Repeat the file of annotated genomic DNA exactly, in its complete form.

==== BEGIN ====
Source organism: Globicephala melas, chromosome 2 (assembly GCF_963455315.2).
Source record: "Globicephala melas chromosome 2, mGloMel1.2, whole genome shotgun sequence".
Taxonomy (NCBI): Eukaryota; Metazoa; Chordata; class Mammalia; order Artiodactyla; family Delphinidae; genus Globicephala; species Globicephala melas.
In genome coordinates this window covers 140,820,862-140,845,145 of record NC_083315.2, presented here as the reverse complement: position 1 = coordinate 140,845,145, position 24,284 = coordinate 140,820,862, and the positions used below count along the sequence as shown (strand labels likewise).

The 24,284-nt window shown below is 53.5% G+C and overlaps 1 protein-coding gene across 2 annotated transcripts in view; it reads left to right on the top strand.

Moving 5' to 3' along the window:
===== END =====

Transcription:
Source organism: Globicephala melas, chromosome 2 (assembly GCF_963455315.2).
Source record: "Globicephala melas chromosome 2, mGloMel1.2, whole genome shotgun sequence".
Taxonomy (NCBI): Eukaryota; Metazoa; Chordata; class Mammalia; order Artiodactyla; family Delphinidae; genus Globicephala; species Globicephala melas.
In genome coordinates this window covers 140,820,862-140,845,145 of record NC_083315.2, presented here as the reverse complement: position 1 = coordinate 140,845,145, position 24,284 = coordinate 140,820,862, and the positions used below count along the sequence as shown (strand labels likewise).

The 24,284-nt window shown below is 53.5% G+C and overlaps 1 protein-coding gene across 2 annotated transcripts in view; it reads left to right on the top strand.

Moving 5' to 3' along the window: